a coupling section, formed on said substrate adjacent said photgate, having a sensing node connected to said output transistor and at least one coupling stage which transfers charge from said underlying portion of said substrate to said sensing node.
Description

This application is a continuation of Ser. No. 08/558,521 filed Nov. 16, 1995 U.S. Pat. No. 6,101,232 which is a continuation of Ser. No. 08/188,032 filed Jan. 28, 1994 U.S. Pat. No. 5,471,515.

ORIGIN OF THE INVENTION

The invention described herein was made in the performance of work under a NASA contract, and is subject to the provisions of Public Law 96-517 (35 USC 202) in which the Contractor has elected to retain title.

BACKGROUND OF THE INVENTION

1. Technical Field

The invention is related to semiconductor imaging devices and in particular to a silicon imaging device which can be fabricated using a standard CMOS process.

2. Background Art

There are a number of types of semiconductor imagers, including charge coupled devices, photodiode arrays, charge injection devices and hybrid focal plane arrays. Charge coupled devices enjoy a number of advantages because they are an incumbent technology, they are capable of large formats and very small pixel size and they facilitate noiseless charge domain processing techniques (such as binning and time delay integration). However, charge coupled device imagers suffer from a number of disadvantages. For example, they exhibit destructive signal read-out and their signal fidelity decreases as the charge transfer efficiency raised to the power of the number of stages, so that they must have a nearly perfect charge transfer efficiency. They are particularly susceptible to radiation damage, they required good light shielding to avoid smear and they have high power dissipation for large arrays.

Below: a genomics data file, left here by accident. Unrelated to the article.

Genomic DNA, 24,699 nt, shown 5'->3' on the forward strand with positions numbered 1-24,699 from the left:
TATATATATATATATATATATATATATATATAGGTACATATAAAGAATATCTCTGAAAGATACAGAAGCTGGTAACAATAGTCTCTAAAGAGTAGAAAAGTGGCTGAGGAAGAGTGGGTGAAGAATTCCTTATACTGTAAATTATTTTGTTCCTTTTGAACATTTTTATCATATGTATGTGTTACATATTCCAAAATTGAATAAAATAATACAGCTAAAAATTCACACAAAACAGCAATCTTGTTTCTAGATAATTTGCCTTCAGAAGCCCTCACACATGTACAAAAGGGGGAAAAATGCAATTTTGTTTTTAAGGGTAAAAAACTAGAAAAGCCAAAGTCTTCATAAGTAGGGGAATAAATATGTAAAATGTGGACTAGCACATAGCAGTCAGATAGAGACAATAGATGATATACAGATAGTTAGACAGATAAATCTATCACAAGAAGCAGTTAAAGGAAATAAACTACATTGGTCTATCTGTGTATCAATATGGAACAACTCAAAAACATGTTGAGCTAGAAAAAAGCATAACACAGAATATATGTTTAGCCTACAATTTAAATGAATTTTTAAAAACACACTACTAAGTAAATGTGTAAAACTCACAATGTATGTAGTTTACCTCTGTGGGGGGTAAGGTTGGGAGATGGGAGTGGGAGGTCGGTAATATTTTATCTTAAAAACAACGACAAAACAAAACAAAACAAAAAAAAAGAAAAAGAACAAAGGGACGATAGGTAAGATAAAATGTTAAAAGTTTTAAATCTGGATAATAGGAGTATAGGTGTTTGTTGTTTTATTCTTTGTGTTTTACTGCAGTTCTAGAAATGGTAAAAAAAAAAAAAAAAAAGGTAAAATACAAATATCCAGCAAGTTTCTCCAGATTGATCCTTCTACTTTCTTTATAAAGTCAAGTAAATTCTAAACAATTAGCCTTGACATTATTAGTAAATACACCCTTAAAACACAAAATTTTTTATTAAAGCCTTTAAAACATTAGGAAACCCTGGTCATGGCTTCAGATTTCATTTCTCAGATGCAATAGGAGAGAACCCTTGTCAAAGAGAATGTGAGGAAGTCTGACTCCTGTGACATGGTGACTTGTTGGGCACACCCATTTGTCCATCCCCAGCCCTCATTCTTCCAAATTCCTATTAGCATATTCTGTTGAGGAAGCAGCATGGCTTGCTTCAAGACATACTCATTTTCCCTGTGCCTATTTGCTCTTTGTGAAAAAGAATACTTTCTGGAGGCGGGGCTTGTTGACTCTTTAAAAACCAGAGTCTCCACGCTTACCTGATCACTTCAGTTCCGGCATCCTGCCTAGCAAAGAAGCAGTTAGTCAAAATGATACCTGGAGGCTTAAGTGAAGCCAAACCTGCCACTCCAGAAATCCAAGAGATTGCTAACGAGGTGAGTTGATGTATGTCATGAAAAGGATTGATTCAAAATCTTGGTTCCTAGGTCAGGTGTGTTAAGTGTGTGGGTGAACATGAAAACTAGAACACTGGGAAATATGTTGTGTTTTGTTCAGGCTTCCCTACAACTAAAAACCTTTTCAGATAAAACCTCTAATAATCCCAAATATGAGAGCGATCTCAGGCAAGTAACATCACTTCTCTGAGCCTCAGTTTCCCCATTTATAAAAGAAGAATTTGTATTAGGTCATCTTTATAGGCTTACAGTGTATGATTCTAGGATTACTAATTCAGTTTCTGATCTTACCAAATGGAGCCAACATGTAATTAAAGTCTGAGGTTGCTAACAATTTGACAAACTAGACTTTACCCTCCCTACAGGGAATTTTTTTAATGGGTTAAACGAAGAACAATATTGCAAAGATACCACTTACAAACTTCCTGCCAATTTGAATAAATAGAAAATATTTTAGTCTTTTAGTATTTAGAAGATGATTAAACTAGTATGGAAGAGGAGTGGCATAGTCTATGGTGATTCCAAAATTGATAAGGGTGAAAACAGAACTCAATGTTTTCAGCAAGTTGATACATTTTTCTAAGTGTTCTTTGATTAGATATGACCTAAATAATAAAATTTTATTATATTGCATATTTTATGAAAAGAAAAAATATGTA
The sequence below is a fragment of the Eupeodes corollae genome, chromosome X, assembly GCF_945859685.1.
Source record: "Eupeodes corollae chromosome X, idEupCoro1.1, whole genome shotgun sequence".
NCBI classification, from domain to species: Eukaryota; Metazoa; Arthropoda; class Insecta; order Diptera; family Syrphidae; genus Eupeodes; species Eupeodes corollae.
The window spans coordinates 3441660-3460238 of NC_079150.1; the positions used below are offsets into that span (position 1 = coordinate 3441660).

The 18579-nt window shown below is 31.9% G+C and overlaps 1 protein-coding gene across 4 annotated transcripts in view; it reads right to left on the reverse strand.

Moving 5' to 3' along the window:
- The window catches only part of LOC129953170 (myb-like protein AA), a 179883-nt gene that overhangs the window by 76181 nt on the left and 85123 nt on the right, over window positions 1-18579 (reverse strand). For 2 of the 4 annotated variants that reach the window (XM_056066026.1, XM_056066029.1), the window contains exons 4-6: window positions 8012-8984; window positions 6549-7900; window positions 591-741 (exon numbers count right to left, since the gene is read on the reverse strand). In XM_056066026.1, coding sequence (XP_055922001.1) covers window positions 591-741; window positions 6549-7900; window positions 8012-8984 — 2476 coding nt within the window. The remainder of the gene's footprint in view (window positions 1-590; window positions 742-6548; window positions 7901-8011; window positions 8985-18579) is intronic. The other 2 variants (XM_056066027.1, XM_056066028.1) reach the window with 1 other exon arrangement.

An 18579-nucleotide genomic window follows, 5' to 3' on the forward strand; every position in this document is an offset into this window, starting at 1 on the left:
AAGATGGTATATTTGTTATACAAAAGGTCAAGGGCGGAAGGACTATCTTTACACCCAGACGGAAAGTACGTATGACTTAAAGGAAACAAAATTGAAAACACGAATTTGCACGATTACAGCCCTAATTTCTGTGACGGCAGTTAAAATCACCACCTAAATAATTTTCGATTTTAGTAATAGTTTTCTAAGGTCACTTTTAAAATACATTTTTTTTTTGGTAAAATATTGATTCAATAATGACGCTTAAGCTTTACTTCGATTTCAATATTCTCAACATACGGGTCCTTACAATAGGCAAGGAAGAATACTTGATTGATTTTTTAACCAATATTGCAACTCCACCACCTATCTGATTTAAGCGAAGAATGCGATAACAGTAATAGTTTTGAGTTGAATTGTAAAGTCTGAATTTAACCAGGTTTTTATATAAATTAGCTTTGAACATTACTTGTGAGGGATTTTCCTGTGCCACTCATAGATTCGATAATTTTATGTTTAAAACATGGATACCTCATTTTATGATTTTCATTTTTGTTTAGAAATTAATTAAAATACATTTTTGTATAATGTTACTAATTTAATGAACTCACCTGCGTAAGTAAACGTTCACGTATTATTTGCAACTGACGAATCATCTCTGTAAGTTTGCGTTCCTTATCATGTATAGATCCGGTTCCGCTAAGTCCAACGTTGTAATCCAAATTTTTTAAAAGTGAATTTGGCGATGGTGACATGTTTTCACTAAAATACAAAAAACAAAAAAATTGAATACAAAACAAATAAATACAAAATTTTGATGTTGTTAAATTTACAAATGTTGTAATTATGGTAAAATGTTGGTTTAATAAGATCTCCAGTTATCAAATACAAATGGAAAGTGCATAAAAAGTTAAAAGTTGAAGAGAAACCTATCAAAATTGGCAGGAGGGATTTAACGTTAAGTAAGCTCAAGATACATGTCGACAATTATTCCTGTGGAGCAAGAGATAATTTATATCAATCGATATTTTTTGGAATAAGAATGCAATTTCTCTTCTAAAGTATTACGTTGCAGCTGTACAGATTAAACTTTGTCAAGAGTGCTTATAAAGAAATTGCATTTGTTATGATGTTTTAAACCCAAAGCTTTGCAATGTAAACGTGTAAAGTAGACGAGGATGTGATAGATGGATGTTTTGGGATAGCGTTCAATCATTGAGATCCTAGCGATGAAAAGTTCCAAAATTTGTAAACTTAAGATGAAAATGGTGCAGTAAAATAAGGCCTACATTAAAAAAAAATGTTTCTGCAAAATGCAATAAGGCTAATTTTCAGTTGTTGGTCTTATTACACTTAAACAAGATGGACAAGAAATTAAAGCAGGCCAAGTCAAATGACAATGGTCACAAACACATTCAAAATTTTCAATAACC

In order to ameliorate the charge transfer inefficiency problem, charge coupled device (CCD) imagers are fabricated with a specialized CCD semiconductor fabrication process to maximize their charge transfer efficiency. The difficulty is that the standard CCD process is incompatible with complementary metal oxide semiconductor (CMOS) processing, while the image signal processing electronics required for the imager are best fabricated in CMOS. Accordingly, it is impractical to integrate on-chip signal processing electronics in a CCD imager. Thus, the signal processing electronics is off-chip. Typically, each column of CCD pixels is transferred to a corresponding cell of a serial output register, whose output is amplified by a single on-chip amplifier (e.g., a source follower transistor) before being processed in off-chip signal processing electronics. As a result, the read-out frame rate is limited by the rate at which the on-chip amplifier can handle charge packets divided by the number of pixels in the imager.